(This article belongs to the Special Issue Natural Compounds for Cancer Treatment and Prevention)
Open AccessReview Selenium Derivatization of Nucleic Acids for Phase and Structure Determination in Nucleic Acid X-ray Crystallography
Int. J. Mol. Sci. 2008, 9(3), 258-271; doi:10.3390/ijms9030258
Received: 3 December 2007 / Revised: 18 February 2008 / Accepted: 25 February 2008 / Published: 12 March 2008
Cited by 24 | PDF Full-text (304 KB) | HTML Full-text | XML Full-text
Abstract
Selenium derivatization (via selenomethionine) of proteins for crystal structure determination via MAD phasing has revolutionized protein X-ray crystallography. It is estimated that over two thirds of all new crystal structures of proteins have been determined via Se-Met derivatization. Similarly, selenium functionalities have also
[...] Read more.
Selenium derivatization (via selenomethionine) of proteins for crystal structure determination via MAD phasing has revolutionized protein X-ray crystallography. It is estimated that over two thirds of all new crystal structures of proteins have been determined via Se-Met derivatization. Similarly, selenium functionalities have also been successfully incorporated into nucleic acids to facilitate their structure studies and it has been proved that this Se-derivatization has advantages over halogen strategy, which was usually used as a traditional method in this field. This review reports the development of site-specific selenium derivatization of nucleic acids for phase determination since the year of 2001 (mainly focus on the 2’-position of the ribose). All the synthesis of 2’-SeMe modified phosphoramidite building blocks (U, C, T, A, G) and the according oligonucleotides are included. In addition, several structures of selenium contained nucleic acid are also described in this paper. Full article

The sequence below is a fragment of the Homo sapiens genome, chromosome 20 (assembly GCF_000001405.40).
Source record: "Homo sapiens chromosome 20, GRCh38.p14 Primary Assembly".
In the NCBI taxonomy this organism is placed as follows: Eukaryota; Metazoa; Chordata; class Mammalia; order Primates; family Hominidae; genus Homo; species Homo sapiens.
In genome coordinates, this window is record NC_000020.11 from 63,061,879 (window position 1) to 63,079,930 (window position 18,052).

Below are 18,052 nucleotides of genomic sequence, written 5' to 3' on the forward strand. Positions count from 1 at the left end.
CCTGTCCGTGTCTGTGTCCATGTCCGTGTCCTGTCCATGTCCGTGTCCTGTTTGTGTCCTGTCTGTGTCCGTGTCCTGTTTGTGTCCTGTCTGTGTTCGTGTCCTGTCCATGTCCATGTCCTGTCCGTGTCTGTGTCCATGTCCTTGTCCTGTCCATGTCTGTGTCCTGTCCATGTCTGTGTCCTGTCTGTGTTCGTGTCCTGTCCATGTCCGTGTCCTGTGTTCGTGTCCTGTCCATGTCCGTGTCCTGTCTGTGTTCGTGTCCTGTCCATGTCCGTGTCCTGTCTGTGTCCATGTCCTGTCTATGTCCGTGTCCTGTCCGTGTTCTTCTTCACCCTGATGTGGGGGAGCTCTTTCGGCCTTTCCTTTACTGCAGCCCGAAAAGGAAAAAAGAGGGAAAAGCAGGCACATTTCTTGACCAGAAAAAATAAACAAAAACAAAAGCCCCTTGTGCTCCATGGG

(This article belongs to the Special Issue Nucleic Acid Derivatives in Emerging Technologies)
Open AccessReview Anti-Cancer Effects of Xanthones from Pericarps of Mangosteen
Int. J. Mol. Sci. 2008, 9(3), 355-370; doi:10.3390/ijms9030355